When the lifeguard whistles began sounding ten minutes before they were supposed to, Jacob Beach ’14 knew something was wrong.
Running out of the Upper Sandusky community pool house where he had been taking his break, Beach saw a commotion at the far side of the pool. A fellow lifeguard had just pulled a three-year-old boy from the water. Arriving at the scene, Beach could see that the boy was unconscious and looked like “a plump blueberry.” Another lifeguard had called 911 but it was clear this young boy could not wait for paramedics to give him medical attention.
It was at this moment that Beach remembered something from his experience in Boy Scouts. As young Tenderfoot Scouts, his troop members learned CPR for a merit badge and were told not to be afraid; that every second matters in a situation where they needed to perform CPR.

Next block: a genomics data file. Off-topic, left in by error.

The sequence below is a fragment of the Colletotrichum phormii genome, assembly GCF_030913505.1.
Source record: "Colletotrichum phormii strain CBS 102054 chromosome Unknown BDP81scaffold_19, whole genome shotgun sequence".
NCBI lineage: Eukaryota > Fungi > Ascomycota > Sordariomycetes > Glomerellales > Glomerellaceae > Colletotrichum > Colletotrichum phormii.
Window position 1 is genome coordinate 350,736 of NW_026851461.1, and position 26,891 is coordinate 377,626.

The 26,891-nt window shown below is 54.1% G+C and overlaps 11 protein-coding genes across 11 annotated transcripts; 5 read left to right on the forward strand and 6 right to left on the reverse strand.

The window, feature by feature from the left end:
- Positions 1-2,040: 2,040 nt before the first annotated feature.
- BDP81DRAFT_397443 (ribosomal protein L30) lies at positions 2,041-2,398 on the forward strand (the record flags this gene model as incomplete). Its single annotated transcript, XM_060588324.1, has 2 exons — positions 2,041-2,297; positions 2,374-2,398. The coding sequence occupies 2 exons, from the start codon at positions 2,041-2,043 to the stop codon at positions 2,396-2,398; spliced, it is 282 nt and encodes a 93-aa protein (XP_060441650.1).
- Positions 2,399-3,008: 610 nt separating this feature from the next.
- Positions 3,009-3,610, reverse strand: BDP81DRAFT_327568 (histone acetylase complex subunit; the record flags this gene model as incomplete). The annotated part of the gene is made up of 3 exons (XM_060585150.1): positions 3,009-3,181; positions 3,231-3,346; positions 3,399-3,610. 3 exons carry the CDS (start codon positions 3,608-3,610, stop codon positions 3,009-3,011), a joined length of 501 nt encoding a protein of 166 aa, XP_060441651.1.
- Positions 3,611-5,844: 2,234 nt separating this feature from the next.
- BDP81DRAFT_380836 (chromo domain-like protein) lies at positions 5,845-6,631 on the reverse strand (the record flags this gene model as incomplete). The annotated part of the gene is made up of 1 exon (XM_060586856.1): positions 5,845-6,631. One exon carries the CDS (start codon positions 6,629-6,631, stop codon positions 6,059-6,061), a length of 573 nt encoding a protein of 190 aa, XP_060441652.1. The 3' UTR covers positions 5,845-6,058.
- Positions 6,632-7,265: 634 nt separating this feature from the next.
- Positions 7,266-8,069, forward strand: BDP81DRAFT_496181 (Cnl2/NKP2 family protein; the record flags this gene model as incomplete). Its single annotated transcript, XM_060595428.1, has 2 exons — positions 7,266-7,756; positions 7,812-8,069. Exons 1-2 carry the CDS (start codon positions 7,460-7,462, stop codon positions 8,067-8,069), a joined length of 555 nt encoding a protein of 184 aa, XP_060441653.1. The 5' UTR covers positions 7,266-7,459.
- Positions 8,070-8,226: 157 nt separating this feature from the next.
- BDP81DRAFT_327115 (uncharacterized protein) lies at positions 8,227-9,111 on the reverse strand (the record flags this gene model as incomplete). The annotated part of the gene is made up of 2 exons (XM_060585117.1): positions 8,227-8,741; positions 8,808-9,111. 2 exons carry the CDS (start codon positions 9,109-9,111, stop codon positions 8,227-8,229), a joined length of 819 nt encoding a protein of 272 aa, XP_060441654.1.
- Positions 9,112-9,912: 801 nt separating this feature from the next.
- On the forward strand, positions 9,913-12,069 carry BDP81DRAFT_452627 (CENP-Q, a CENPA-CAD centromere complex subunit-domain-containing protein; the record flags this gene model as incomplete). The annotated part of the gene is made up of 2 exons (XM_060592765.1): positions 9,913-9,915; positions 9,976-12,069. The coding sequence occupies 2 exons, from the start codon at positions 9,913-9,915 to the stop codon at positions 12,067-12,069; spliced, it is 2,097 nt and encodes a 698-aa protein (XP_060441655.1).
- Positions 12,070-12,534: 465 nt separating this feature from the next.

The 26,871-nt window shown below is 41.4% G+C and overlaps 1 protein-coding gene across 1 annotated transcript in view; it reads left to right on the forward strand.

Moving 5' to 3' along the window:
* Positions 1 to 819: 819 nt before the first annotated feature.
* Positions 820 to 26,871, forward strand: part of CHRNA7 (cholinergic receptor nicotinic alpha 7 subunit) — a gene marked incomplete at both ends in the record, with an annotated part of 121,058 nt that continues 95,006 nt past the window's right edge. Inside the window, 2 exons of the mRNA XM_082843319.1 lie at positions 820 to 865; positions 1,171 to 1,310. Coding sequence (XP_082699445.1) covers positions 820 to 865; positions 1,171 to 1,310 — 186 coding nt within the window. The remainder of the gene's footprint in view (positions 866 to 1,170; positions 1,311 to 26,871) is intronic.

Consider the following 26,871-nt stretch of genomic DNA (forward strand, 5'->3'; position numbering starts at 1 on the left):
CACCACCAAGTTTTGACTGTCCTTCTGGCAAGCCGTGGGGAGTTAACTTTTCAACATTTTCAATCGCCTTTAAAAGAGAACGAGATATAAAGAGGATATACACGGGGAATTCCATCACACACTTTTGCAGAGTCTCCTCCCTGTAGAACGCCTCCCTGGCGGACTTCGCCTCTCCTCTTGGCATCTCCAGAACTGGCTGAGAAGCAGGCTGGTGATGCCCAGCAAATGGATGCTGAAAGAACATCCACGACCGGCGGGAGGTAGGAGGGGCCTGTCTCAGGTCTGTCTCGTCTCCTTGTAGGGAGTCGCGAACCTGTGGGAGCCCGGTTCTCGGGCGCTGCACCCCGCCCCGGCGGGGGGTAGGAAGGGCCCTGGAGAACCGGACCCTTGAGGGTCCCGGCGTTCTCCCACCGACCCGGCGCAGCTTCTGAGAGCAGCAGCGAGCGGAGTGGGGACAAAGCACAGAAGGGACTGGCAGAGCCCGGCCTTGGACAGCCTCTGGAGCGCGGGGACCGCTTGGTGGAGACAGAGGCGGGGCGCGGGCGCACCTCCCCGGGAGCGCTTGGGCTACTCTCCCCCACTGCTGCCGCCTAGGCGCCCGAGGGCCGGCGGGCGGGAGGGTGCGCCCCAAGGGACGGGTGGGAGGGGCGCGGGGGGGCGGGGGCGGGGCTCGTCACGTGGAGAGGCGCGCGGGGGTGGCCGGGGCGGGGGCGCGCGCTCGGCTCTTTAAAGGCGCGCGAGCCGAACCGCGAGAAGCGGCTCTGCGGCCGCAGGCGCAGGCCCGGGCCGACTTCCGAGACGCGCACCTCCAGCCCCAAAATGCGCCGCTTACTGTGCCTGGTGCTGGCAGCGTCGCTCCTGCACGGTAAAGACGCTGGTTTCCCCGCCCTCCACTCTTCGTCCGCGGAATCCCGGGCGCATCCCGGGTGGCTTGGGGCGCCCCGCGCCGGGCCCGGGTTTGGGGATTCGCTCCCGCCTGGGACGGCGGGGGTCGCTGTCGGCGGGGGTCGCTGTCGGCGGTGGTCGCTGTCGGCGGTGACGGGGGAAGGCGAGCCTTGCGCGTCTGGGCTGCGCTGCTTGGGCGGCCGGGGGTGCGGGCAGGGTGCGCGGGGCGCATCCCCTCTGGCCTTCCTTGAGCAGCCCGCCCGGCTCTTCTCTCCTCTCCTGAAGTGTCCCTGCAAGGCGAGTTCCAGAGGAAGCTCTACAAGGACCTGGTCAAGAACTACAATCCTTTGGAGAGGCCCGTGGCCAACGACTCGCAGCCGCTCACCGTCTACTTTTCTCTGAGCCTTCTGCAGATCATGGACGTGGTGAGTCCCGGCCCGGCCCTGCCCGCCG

Beach, also an Eagle Scout (the highest rank in Boy Scouts) began to give the boy rescue breaths as another lifeguard performed chest compressions.
“After about 5-6 cycles we had the three-year-old start crying and coughing, one of the most relieving sounds I could have heard besides the sirens of the EMS who arrived just about 30 seconds later,” Beach said.
In his small town, the news traveled quickly. The mayor bought dinner for Beach and the three other lifeguards who were on duty. Parents, children and town officials praised them and congratulated them.
Beach said the experience was strange: seeing someone so close to death and knowing that his own actions were what could save the young boy’s life. He said thoughts of his own parents, and of the burden that would be on him as the child died, flashed through his mind as he began CPR. And he remembered what he heard the day at the merit badge session.
“I took those words to the pool that day and did just that,” said Beach. “I knew what I had to do and I did it.”